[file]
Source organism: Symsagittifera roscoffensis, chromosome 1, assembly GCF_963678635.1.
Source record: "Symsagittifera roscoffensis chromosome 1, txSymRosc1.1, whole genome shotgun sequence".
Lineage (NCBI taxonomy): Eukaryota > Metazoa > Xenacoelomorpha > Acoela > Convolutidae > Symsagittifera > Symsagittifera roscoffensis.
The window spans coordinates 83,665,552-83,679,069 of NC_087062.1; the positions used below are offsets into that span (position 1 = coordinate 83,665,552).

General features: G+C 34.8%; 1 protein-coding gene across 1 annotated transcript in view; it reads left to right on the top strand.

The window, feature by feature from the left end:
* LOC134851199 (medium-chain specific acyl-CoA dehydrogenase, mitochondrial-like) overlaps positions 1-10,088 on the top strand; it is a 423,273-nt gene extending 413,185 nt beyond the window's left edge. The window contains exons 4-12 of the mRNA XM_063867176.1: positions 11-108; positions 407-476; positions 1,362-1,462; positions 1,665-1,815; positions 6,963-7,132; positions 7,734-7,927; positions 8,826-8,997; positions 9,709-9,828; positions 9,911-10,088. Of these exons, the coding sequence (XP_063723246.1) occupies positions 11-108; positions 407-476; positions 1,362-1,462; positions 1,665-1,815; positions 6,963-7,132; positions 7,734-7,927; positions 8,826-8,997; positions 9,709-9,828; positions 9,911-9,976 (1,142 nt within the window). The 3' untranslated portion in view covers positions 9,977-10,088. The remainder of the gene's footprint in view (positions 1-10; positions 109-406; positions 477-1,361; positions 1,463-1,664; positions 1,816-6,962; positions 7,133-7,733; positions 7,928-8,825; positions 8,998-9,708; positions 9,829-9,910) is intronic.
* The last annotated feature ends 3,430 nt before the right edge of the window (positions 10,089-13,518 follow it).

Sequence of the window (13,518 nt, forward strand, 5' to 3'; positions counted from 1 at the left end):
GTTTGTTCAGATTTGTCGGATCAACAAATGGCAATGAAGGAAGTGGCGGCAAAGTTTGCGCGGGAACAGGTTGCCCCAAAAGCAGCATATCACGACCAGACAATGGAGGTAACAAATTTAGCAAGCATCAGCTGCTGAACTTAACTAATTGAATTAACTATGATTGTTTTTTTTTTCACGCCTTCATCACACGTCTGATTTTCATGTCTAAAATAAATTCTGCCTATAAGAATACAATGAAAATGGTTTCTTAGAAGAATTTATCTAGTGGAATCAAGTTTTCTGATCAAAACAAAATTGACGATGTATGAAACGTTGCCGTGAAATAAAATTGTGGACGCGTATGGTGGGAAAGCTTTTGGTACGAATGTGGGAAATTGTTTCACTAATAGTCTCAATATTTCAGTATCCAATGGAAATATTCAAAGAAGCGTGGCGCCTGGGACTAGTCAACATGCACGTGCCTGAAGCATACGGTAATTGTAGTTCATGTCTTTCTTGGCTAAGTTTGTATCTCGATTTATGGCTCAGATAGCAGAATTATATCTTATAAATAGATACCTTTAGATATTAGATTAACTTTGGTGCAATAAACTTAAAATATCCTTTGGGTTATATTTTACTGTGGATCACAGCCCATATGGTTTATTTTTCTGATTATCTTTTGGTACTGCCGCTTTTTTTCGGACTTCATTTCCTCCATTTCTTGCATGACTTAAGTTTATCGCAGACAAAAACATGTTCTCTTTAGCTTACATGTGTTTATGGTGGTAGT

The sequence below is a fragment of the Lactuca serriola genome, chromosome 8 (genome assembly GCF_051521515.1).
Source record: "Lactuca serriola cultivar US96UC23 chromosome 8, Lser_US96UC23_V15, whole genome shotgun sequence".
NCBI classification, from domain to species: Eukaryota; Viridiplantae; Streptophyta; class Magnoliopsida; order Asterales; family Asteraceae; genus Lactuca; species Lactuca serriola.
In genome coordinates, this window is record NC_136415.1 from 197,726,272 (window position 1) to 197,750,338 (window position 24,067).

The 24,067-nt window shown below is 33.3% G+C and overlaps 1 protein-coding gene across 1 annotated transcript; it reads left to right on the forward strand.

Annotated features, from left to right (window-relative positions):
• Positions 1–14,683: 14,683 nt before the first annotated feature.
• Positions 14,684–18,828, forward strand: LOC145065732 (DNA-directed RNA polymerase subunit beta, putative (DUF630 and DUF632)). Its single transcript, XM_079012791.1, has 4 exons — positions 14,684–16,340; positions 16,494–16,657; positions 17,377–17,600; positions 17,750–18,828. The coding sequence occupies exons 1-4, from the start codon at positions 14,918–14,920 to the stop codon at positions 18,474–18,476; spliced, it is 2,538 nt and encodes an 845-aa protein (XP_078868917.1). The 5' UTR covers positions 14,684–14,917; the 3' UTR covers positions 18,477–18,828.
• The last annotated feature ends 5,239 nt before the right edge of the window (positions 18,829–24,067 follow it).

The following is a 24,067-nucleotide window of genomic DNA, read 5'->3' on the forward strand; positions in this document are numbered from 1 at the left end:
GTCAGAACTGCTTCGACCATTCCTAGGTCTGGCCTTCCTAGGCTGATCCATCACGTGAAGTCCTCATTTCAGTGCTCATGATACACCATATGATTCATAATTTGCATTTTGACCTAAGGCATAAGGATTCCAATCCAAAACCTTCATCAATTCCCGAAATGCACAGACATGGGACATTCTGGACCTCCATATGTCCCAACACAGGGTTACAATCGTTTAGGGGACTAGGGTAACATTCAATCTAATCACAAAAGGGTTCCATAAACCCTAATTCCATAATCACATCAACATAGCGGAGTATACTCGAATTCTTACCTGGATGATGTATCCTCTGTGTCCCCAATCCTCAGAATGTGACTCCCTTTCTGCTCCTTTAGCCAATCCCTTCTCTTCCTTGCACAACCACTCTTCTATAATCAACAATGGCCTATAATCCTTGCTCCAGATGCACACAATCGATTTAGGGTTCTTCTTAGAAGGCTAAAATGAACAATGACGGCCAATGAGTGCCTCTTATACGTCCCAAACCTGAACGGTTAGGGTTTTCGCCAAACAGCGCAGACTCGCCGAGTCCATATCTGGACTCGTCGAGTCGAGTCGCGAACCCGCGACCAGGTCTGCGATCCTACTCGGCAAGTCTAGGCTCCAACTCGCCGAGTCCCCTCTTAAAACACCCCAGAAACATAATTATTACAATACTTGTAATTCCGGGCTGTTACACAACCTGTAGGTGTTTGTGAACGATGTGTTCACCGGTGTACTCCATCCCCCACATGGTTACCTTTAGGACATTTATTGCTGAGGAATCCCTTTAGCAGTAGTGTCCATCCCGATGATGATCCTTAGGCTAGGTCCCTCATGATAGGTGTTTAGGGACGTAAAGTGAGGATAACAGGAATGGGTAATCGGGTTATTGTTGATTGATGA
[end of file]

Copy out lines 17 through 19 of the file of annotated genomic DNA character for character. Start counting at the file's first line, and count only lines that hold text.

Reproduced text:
• Positions 1–14,683: 14,683 nt before the first annotated feature.
• Positions 14,684–18,828, forward strand: LOC145065732 (DNA-directed RNA polymerase subunit beta, putative (DUF630 and DUF632)). Its single transcript, XM_079012791.1, has 4 exons — positions 14,684–16,340; positions 16,494–16,657; positions 17,377–17,600; positions 17,750–18,828. The coding sequence occupies exons 1-4, from the start codon at positions 14,918–14,920 to the stop codon at positions 18,474–18,476; spliced, it is 2,538 nt and encodes an 845-aa protein (XP_078868917.1). The 5' UTR covers positions 14,684–14,917; the 3' UTR covers positions 18,477–18,828.
• The last annotated feature ends 5,239 nt before the right edge of the window (positions 18,829–24,067 follow it).